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Political Editors / November 15, 2018

San Fran Bilks Corporations to ‘Help the Homeless’

Bay Area voters pass Proposition C, the largest tax hike in the city’s history.

It’s ironic that leftists continuously decry the increasing amounts of money spent in politics and yet at the same time believe that giving the government more money is the primary means to solving all of society’s problems. This logic was clearly on display last week, when 60% of voters in San Francisco said yes to Proposition C, a ballot initiative that levies a special tax on certain large corporations. Proponents estimate it will bring in $300 million a year, which will be spent on the city’s growing homeless/vagrancy problem. This $300 million is in addition to the $380 million the city is currently spending on a vagrant population of around 7,500.

Jack Dorsey, CEO of Twitter and Square, was not pleased with the proposition, pointing out the inherently uneven nature of the tax. He wrote, “We’re happy to pay our taxes. We just want to be treated fairly with respect to our peer companies, many of who are 2-10 [times] larger than us. Otherwise we don’t know how to practically grow in the city. That’s heartbreaking for us as we love [San Francisco] and want to continue to help build it.”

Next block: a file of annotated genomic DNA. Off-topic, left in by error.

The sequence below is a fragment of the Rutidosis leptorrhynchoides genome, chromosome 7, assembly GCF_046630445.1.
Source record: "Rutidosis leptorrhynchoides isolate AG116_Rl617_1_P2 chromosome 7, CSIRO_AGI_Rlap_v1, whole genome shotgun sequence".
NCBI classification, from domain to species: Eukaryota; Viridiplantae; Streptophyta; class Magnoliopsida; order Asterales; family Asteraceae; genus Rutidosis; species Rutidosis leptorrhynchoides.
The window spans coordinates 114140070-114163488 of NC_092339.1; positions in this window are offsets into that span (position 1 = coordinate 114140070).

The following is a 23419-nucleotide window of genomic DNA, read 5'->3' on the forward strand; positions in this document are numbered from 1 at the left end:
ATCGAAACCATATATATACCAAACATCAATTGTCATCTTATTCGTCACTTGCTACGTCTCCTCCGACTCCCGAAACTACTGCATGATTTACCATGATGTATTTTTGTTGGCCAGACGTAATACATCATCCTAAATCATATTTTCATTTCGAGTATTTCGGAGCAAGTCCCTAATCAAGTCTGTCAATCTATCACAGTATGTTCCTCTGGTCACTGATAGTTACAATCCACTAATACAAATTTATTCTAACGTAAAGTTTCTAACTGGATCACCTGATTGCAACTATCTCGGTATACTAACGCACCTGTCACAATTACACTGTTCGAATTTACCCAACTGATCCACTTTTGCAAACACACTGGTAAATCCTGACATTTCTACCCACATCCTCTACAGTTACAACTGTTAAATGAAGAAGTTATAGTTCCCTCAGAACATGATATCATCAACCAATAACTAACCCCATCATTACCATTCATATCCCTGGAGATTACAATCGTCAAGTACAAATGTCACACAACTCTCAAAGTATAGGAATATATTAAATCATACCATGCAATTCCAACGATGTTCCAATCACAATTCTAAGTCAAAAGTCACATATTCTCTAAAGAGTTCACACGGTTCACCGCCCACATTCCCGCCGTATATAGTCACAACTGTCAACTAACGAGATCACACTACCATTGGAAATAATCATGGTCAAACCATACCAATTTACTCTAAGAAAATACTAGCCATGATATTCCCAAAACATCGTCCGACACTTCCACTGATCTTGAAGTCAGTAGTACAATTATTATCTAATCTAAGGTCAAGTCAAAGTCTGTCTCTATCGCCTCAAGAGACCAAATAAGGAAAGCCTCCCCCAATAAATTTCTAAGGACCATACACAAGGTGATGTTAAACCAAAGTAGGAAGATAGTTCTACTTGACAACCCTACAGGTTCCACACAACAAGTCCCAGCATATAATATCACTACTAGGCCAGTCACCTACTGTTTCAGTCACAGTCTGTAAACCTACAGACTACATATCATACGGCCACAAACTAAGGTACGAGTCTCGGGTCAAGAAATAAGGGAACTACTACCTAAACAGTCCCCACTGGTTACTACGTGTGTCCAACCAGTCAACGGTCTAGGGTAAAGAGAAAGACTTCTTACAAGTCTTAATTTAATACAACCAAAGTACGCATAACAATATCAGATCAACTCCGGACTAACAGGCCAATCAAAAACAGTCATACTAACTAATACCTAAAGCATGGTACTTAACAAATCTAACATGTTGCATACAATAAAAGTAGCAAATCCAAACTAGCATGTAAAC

Even Mayor London Breed came out against Prop C, which would be the largest tax hike in San Francisco’s history, though her concern stems more from questions regarding the law’s legality. Breed wrote, “If it passes, Proposition C will likely immediately become part of an ongoing lawsuit to invalidate it. … The City could be left balancing its budget with a $300 million unknown baked in.”

According to California law, “special taxes” — taxes that fund a specific government program — must garner at least two-thirds of the vote in order to be legally instituted. Clearly, 60% of the vote is a sizable majority but it’s not two-thirds; thus, lawsuits are bound to be raised should the city go forward with the tax.

But the economic impact may be more damaging to the city in the long run. City economists estimate that Prop C would cost San Fran $200 to $240 million in GDP annually and 14,700 to 17,500 jobs over the next two decades. How exactly will that make the city any more able to deal with the problem of vagrants on the streets? How about ending government-financed welfare programs and encouraging private individuals, churches, and nonprofits to engage the problem instead? True generosity can never be achieved through confiscated and redistributed wealth.


Addendum: Maybe San Francisco wouldn’t have such a problem with homelessness if city regulations and building restrictions hadn’t driven up the price of more than 80% of homes beyond $1 million.

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